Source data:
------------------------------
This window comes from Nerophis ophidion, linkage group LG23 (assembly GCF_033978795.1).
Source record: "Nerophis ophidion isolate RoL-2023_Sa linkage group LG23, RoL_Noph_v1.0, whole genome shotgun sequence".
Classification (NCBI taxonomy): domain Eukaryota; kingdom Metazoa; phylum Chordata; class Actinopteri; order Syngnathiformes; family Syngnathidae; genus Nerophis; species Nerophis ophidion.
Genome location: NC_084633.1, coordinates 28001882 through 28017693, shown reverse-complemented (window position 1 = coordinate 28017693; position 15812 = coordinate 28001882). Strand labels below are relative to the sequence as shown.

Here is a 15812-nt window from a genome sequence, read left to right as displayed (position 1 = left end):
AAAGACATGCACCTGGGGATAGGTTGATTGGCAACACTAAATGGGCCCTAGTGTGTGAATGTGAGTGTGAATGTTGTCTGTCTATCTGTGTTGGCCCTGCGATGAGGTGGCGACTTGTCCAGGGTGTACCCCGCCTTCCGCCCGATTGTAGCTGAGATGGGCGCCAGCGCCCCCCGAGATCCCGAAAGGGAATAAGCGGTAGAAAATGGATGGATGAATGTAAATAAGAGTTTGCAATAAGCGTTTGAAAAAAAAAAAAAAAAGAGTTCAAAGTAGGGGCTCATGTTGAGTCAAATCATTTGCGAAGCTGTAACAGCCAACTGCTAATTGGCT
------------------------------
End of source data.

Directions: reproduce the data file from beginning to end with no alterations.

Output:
This window comes from Nerophis ophidion, linkage group LG23 (assembly GCF_033978795.1).
Source record: "Nerophis ophidion isolate RoL-2023_Sa linkage group LG23, RoL_Noph_v1.0, whole genome shotgun sequence".
Classification (NCBI taxonomy): domain Eukaryota; kingdom Metazoa; phylum Chordata; class Actinopteri; order Syngnathiformes; family Syngnathidae; genus Nerophis; species Nerophis ophidion.
Genome location: NC_084633.1, coordinates 28001882 through 28017693, shown reverse-complemented (window position 1 = coordinate 28017693; position 15812 = coordinate 28001882). Strand labels below are relative to the sequence as shown.

Here is a 15812-nt window from a genome sequence, read left to right as displayed (position 1 = left end):
AAAGACATGCACCTGGGGATAGGTTGATTGGCAACACTAAATGGGCCCTAGTGTGTGAATGTGAGTGTGAATGTTGTCTGTCTATCTGTGTTGGCCCTGCGATGAGGTGGCGACTTGTCCAGGGTGTACCCCGCCTTCCGCCCGATTGTAGCTGAGATGGGCGCCAGCGCCCCCCGAGATCCCGAAAGGGAATAAGCGGTAGAAAATGGATGGATGAATGTAAATAAGAGTTTGCAATAAGCGTTTGAAAAAAAAAAAAAAAAGAGTTCAAAGTAGGGGCTCATGTTGAGTCAAATCATTTGCGAAGCTGTAACAGCCAACTGCTAATTGGCT